Biogen appoints Anirvan Ghosh SVP, Research and Early Development
Biogen appointed Anirvan Ghosh, Ph.D., as senior vice president, Research and Early Development (RED). Dr. Ghosh will lead Biogen’s RED organization in the discovery and development of drug candidates from idea through proof of concept. He will report to Michael Ehlers, M.D., Ph.D., executive vice president, Head of Research and Development. Dr. Ghosh will begin his service at Biogen in April.
“We are excited to have Anirvan Ghosh join us at Biogen,” said Dr. Ehlers. “After an extensive global search, we have found an inspired leader to guide an exceptional Research and Early Development team. Anirvan is an accomplished neuroscientist and industry R&D leader who has delivered multiple novel drug candidates to the clinic.”
Dr. Ghosh joins Biogen from E-Scape Bio, where he served as chief scientific officer. Prior to heading discovery efforts for Alzheimer’s disease and neurodegenerative disorders at E-Scape Bio, he served as vice president, Global Head of Neuroscience Discovery and Biomarkers at Roche. In this capacity, Dr. Ghosh led research and drug discovery for programs addressing neurodegenerative diseases as well as neurodevelopmental and psychiatric disorders.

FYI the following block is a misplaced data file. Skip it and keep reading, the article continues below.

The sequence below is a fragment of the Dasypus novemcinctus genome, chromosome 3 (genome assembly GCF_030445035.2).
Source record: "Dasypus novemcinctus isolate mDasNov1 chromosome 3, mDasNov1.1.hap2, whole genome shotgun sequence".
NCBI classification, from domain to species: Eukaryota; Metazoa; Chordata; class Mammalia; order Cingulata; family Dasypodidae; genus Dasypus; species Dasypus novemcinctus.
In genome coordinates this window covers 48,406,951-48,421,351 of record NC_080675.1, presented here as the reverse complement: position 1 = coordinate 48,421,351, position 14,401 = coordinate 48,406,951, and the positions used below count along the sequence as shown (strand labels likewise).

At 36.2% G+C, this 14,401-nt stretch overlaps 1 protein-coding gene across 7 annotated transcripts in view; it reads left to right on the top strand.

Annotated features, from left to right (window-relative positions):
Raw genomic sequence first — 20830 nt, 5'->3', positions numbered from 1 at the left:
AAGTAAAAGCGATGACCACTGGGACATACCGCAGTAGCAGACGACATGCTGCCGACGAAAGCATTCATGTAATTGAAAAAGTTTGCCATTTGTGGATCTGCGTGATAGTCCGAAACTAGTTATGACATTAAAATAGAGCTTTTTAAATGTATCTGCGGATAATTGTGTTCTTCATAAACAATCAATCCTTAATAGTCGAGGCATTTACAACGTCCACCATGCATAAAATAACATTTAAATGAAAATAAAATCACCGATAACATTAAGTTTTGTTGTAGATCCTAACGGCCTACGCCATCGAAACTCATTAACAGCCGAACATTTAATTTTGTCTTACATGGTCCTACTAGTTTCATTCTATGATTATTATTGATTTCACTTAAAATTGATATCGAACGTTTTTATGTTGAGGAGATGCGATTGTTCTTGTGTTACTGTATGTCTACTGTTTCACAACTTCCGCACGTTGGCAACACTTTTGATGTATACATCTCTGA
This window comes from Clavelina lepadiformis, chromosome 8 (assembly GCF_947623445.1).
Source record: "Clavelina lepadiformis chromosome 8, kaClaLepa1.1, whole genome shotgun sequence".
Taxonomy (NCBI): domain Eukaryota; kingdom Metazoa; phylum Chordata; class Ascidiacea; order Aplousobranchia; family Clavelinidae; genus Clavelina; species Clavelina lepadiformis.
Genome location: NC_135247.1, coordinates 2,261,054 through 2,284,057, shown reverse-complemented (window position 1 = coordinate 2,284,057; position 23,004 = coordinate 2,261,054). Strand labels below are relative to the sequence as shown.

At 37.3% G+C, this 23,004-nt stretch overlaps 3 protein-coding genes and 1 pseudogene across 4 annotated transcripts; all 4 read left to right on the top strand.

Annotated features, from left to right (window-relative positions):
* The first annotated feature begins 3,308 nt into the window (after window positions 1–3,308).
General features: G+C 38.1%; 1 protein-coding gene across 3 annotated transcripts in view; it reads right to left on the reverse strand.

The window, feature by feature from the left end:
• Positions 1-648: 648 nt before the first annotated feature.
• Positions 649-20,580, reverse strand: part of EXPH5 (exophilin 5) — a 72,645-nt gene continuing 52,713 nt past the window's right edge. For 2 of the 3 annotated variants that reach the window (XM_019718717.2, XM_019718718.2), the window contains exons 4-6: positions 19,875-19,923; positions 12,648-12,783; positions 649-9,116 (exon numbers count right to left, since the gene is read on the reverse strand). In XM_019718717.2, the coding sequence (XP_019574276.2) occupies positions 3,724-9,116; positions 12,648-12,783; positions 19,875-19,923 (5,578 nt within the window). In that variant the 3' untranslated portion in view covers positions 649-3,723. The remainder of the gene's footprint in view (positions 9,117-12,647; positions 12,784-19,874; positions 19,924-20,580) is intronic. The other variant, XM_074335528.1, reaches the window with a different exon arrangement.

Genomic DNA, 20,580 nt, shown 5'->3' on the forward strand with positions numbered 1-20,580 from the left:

“Biogen has been a pioneer in bringing breakthrough medicines to patients with multiple sclerosis and spinal muscular atrophy, as well as finding new approaches for Alzheimer’s disease, Parkinson’s disease and ALS—conditions that represent some of the hardest challenges in medicine,” said Dr. Ghosh. “I am excited and honored to lead Research and Early Development, and I look forward to accelerating our efforts to translate the highest quality science and our best ideas into a new generation of medicines at Biogen.”
Prior to joining industry, Dr. Ghosh served as a professor on the neuroscience faculties of the Johns Hopkins University and the University of California, San Diego. His academic research has focused on understanding how connections in the brain are established during development and how these connections may be affected in neurodevelopmental disorders.